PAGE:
Municipal Asset Vulnerability and Climate Resiliency Considerations when Developing Your CIP

By Aidan Short, Civil Engineer, and Joseph Ducharme, Jr., PE, BCEE, VP, Regional Manager for Northeast Municipal Engineering Services Group

Municipal Assets

Infrastructures in the United States provide critical services to the general population, from drinking water and wastewater treatment to transportation, electricity, and municipal buildings such as schools, public works, safety complexes, and town offices. These systems are composed of myriad elements, generally termed assets, which are owned, operated, and maintained by federal, state, and local municipal governments. Assets owned, operated, and maintained by New Hampshire municipalities tend to be of a smaller scale than those of federal and state control, and frequently include numerous components and subcomponents. For example, a wastewater treatment facility may be considered an asset, while elements of the facility such as headworks, settling basins, and chlorination basins are considered components. These municipal assets offer intrinsic value to communities, which rely on infrastructure for essential function.

In many municipalities, the capital necessary for proper operation and maintenance of critical infrastructure is simply not available. Competition for funds is strong, often forcing communities to rely on reactive measures to repair and replace municipal assets following failures. Some communities have adopted asset management programs which have allowed optimization of funding priorities. This program is a framework by which municipalities manage their physical assets similarly to financial assets, with objective metrics established to assess their value, performance, and condition. Improved understanding of assets, their operation and maintenance requirements, and their useful life cycles leads to a more efficient approach for allocation of resources while maintaining a high level of service.

Assets are vulnerable to a litany of stressors, including social, economic, and environmental factors. A key element of asset management is assessment of probability and consequence of failure for each system component. These are quantitative metrics based on qualitative observations which measure both the likelihood of an asset’s failure and the expected fallout associated with such a failure. They are largely influenced by asset age, condition, and location. Probability and consequence of failure are used to determine risk for municipal assets. Risk is typically treated as the product of the two metrics. Municipalities can identify assets in need of service by ranking them in terms of their risk metric. Assets with the greatest risk pose the worst potential failure impacts while also being most likely to fail. Alternatively, some communities develop criticality matrices, which plot assets based on their probabilities and consequences of failure. An example of a criticality matrix is shown below in Figure 1. Prioritization of assets can be based on overall risk of failure, Probability of Failure (PoF), Consequences of Failure (CoF), or a weighted combination of these metrics – this decision is a community’s prerogative based on what factors it considers most crucial.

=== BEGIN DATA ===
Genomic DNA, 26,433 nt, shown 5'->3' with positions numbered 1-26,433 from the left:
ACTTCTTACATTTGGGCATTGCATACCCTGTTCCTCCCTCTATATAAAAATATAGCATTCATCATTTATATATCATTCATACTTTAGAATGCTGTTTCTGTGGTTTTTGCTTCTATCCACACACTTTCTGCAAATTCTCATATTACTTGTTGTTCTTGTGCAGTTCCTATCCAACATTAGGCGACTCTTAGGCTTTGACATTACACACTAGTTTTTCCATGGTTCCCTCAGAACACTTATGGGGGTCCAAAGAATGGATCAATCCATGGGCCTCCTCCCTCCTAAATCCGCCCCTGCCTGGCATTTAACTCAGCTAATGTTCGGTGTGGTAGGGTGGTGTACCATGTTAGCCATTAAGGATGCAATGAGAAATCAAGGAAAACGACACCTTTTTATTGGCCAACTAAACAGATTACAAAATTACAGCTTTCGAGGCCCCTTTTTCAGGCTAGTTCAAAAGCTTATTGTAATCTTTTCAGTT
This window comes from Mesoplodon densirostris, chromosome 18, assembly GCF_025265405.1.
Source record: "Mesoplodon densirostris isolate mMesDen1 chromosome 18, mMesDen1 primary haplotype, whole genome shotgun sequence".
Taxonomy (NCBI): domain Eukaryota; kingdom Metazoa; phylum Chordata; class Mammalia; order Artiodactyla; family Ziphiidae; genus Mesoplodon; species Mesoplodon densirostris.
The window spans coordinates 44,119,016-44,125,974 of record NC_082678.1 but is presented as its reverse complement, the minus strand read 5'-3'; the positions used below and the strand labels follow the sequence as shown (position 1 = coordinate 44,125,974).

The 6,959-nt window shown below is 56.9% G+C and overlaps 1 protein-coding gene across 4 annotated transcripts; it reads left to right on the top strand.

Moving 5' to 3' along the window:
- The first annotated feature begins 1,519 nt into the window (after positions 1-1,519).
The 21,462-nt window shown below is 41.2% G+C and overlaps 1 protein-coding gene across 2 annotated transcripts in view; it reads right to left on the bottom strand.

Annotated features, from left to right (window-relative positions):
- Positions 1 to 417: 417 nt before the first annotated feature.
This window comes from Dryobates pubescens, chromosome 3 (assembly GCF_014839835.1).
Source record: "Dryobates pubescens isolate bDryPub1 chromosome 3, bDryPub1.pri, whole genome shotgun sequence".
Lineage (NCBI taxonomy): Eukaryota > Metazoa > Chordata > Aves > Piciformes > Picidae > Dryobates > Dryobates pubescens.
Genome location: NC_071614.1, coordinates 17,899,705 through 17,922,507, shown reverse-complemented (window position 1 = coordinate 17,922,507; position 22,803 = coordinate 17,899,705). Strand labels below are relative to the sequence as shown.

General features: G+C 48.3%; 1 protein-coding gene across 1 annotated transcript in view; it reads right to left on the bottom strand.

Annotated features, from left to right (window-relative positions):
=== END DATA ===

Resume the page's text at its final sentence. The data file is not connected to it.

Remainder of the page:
Figure 1 - risk matrix
Figure 1: Example of criticality matrix used for asset risk assessment

The best way to manage these risks is to implement appropriate maintenance, repair, and replacement (MR&R) measures. Communities can adopt risk management criteria for this decision. This generally includes MR&R recommendations based on asset criticality. Approaches vary with asset type and municipality, but risk management strategies are contingent on what a community deems to be an acceptable level of risk for an asset.

Climate Impacts

While municipal asset management has been adopted by many communities in New Hampshire, climate change presents a wrinkle for new program implementation. Climate change is manifested in rising air and sea temperatures, an increase in both frequency and intensity of storm events, and sea level rise, among countless other impacts. These changes will affect New Hampshire communities and will influence asset management programs, mandating dedicated planning.